In the current study, we demonstrated that salvinorin A is a potent pial artery dilator in piglets under normal and vessel-constricted conditions as induced by endothelin and hypocarbia. Dilatation effects were observed immediately after salvinorin administration, lasted less than 5 min for each test dose (10 nM and 1 μM), and were dose dependent. Sustained dilation effects were observed for 30 min with continual administration every 2 min. The activation of the opioid receptor, NOS, and KATP channel were involved in the signal pathway of dilation effects.
We previously demonstrated that U50488, an exogenous KOR agonist, and dynorphin, an endogenous KOR agonist, dilate the pial artery.12
Pei et al
demonstrated that U50488 relaxes the isolated aortic artery in rat in a dose-dependent manner. Different from other KOR agonists, the dilatation effect of salvinorin is very short-lived, lasting less than 5 min. Therefore, salvinorin is the shortest acting agent known among the κ agonists—presenting researchers with an opportunity to explore this novel agent that would allow for easy management and titration in perioperative and critical care settings.14
To achieve longer lasting effects, infusion is the most common technique used in clinical anesthesia. In the current study, we found that persistent vascular dilatation can be achieved for 30 min via
continual administration every 2 min.
Because continual administration every 2 min results in a sustained dilatory effects, the unique structure of salvinorin A, not tachyphylaxis, contributes to its short-acting character. Ester linkage in its structure can be easily metabolized by esterase in the blood and tissues. Tsujikawa et al
demonstrated that carboxylesterase mainly involved in the salvinorin A hydrolysis in rat plasma and the degradation products including salvinorin B which are not pharmacologically active.
Similar to other KOR agonists,12,13
the activation of NOS, KATP
channels, and opioid receptors mediated salvinorin A's dilation effects. Goyagi et al
demonstrated that selective KOR agonist BRL 52537 protected the ischemic brain by attenuating nitric oxide production in the ischemic striatum. Zeynalov et al
proved that the neuroprotection of BRL 52537 was lost in nNOS-null mice. Therefore, the KOR agonist BRL 52537 attenuated nNOS activity and ischemia-evoked nitric oxide production. However, in the current study, pial artery dilation to salvinorin A was abolished by the L-NNA, a nonspecific NOS inhibitor, but not 7-nitroindazole, a selective nNOS antagonist. This result indicates that nNOS is not involved in the dilative effective of salvinorin A. Because a subthreshold amount of the nitric oxide donor SNP failed to restore the dilation response, the elevation of cGMP in CSF is likely the result of stimulation, rather than inhibition, of nitric oxide production and direct activation of salvinorin on endothelial NOS rather than permissive enabling. The experimental paradigm used in this study does not allow us to determine the cellular site of origin for the cGMP detected in CSF, but the origin may include endothelial, vascular smooth muscle, and/or neuronal cells.
channel activation may result in hyperpolarization of the membrane of vascular smooth muscle cells. Membrane potential changes would then regulate muscle relaxation through alterations in Ca2+
influx through voltage-dependent Ca2+
To our knowledge, this is the first study to demonstrate that salvinorin A actives the KATP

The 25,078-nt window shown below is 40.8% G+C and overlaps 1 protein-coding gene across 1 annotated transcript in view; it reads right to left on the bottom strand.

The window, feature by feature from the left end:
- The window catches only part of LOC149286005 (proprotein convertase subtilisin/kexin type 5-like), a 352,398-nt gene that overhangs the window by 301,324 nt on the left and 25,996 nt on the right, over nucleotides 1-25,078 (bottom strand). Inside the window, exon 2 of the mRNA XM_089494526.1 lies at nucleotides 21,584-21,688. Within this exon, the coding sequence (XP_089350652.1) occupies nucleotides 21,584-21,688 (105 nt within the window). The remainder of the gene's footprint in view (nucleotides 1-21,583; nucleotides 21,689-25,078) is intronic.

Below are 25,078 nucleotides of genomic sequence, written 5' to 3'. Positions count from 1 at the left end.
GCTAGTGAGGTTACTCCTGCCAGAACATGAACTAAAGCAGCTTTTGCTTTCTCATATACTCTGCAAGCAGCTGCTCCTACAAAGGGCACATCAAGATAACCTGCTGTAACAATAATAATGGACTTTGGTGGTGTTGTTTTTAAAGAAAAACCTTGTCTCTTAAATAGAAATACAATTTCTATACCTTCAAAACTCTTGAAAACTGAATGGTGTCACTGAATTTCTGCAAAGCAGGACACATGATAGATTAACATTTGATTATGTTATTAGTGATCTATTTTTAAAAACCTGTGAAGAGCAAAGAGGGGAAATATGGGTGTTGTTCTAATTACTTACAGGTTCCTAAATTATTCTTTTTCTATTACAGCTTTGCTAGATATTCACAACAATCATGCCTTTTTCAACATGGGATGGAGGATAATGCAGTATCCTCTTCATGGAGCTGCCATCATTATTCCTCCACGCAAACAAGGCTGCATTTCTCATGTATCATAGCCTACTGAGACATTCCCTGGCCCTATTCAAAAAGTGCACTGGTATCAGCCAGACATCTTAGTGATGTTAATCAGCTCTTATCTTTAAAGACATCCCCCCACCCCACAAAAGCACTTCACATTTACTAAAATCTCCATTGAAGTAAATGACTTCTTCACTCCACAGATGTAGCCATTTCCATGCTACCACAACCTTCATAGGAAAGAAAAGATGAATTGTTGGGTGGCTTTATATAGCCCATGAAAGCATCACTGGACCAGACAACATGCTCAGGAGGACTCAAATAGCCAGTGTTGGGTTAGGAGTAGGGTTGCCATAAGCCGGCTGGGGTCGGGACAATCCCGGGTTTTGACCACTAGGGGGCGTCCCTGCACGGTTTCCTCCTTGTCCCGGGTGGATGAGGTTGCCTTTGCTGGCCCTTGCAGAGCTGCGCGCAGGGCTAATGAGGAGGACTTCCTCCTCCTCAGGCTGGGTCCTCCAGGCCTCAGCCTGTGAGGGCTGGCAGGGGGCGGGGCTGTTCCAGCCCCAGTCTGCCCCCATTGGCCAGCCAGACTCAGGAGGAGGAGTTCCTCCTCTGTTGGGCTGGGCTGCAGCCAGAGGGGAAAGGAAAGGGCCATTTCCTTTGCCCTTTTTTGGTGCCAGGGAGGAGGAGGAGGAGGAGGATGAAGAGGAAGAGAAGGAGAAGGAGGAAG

channel directly or indirectly. Different from many other agents that can activate the KATP
channel, salvinorin A can easily penetrate the blood-brain barrier.7,8
Because the KATP
channel plays a crucial protective role against brain injury from hypoxia, ischemia, and metabolic inhibition,19–22
salvinorin A might be a potential neuroprotective agent for future clinical use.
Although salvinorin A shows a high affinity for dopamine D2
sulpiride, the dopamine D2
receptor selective antagonist, has no effects on the dilation effects of salvinorin A. On the contrary, naloxone and norbinaltorphimine, the KOR-selective antagonist, abolished the vascular dilative effects of salvinorin A, suggesting the important role of κ receptor rather than the dopamine D2
The vascular dilative effect of salvinorin A observed in normal and constricted cerebral vessels by hypocarbia and endothelin opens new possibilities for clinical applications. Likely targets include treatment of cerebral vessel spasm in clinical situations such as migraine and after subarachnoid hemorrhage, where increase of endothelin plays an important role.24
More studies are necessary to demonstrate the dilation effects of salvinorin A on other pathologic conditions. Similar to other short-acting agents, continuous infusion could be used to titrate and achieve sustained effects.
In the current study, newborn piglets were used as study subjects. The piglet brain is gyrencephalic, similar in maturity to human infant, and contains more white than grey matters, the former being selectively vulnerable to injury.25,26
The newborn piglet was also used because it is large enough for easy placement of a cranial window and vascular visualization. Cerebral vascular responses in the newborn piglet are similar to those of human subjects in many clinical situations; no reports indicate a difference in responses. However, it is advisable to retain caution when interpreting these data for use in adult subjects.
In conclusion, salvinorin A is a fast, short-acting, potent pial artery dilator in piglet in normal and vessel-constricted conditions induced by endothelin or hypocarbia. The mechanism involves the activation of NOS, KATP channels, and the κ opioid receptor. These findings suggest that salvinorin A might have clinical value in clinical settings that require cerebral vascular dilation.